A wide shot of a ceramics studio, featuring students working with pottery wheels and other tools.

Election Day: An Opportunity for Citizenship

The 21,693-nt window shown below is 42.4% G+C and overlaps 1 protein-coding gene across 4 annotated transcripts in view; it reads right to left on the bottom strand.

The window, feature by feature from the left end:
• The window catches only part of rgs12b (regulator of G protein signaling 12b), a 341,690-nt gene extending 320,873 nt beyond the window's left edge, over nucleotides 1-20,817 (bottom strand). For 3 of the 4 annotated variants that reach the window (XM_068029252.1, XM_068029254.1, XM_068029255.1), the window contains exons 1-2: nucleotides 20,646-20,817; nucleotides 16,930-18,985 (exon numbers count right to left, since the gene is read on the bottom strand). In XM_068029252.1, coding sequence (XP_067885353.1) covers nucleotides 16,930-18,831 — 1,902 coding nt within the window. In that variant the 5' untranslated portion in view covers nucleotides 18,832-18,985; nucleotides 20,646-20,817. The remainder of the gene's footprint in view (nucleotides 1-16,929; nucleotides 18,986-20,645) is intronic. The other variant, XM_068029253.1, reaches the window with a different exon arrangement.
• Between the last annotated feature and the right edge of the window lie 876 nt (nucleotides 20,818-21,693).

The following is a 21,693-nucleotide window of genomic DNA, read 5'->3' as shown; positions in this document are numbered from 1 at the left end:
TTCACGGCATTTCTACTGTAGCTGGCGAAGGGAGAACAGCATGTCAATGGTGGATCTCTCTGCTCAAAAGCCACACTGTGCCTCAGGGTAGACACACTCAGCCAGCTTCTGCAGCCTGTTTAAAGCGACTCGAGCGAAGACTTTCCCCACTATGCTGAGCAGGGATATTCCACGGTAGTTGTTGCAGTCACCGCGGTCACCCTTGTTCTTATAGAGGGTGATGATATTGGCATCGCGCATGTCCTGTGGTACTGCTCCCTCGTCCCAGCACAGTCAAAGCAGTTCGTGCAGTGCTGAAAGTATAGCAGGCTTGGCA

Dear SAIC Community, It’s Election Day in the United States. That means some of us can vote today, if we haven’t already, and many of us are anxious. We are nervous about the outcome, worried that we won’t have results quickly, and concerned what impact the election will have. In this message, I want to reiterate some information for voters, and I also want to make sure you are aware of programming and resources that can support you through election uncertainty. Regardless of the results of today’s election, the School of the Art Institute of Chicago (SAIC) will remain a place where we welcome a broad range of ideas and support one another in our expressions of self. As a home for aesthetic inquiry, we will always explore ideas, take risks, pursue questions, and appreciate constructive critique. These are some of the ways we practice citizenship. This is not the kind of citizenship that’s about one’s status with a particular country’s government. Practicing citizenship, in this sense, is about how we engage—as artists, designers, and scholars as well as teachers, students, and higher education professionals—every day. Through our work, we connect with one another, share our vision of how things ought to be, and negotiate the world in which we live. So whether or not you are eligible to vote in today’s US election, Election Day is an opportunity for all of us to practice good citizenship by taking care of one another. If you can vote and are voting today, please remember to take precautions by covering your face, maintaining social distance, and practicing hygiene. There are likely to be long lines for voting, so please let your teachers and supervisors know if you will miss class or work. In Illinois, you can register at the same time you vote, if needed. You may refer to this previously sent email to find your polling place and review your ballot. Of course, unprecedented numbers of early votes have already been cast nationwide, which means we might not know the results of the presidential race today. We’ll need to wait for differing states’ vote-counting processes to be completed, and it’s possible that litigation may further delay the outcome. As we bear this uncertainty, we can also find support. I encourage you to seek out the following resources, especially if you are alone while social distancing. A 24-hour, online gathering collaboratively organized by faculty, staff, and students will begin tonight after polls close in Illinois at 7:00 p.m. CT. The event will be a space to connect with one another and feature conversations facilitated by various students, faculty, and staff; short presentations and activities; pauses for emotions; time to breathe; and a program-ending panel discussion beginning at 5:30 p.m. CT tomorrow, Wednesday, November 4. More information can be found here. As always, if you need to talk to someone one on one, resources are available. Students seeking support at any time may contact Counseling Services at 312.499.4271 or counselingservices@saic.edu . Faculty and staff may contact the Employee Assistance Program (EAP) directly at 800.311.4327. You may also decide to participate in public demonstrations. If you do, please participate in a safe and informed manner. Civil disobedience has played a vital role in democratic societies, and there will be no institutional consequence for lawful participation in protests by our community members, including students. Finally, please review the “What to Expect Election Week” message sent on Friday, which urges everyone to ensure they are receiving campus updates and reminds you of School resources for navigating the downtown area. In closing, I hope everyone will remember that, regardless of the results of today’s election, we will continue to practice good citizenship at SAIC. We’ll continue striving to make a space of belonging for everyone, where citizen artists can establish practices that seek to shape our shared society. Elissa Tenny President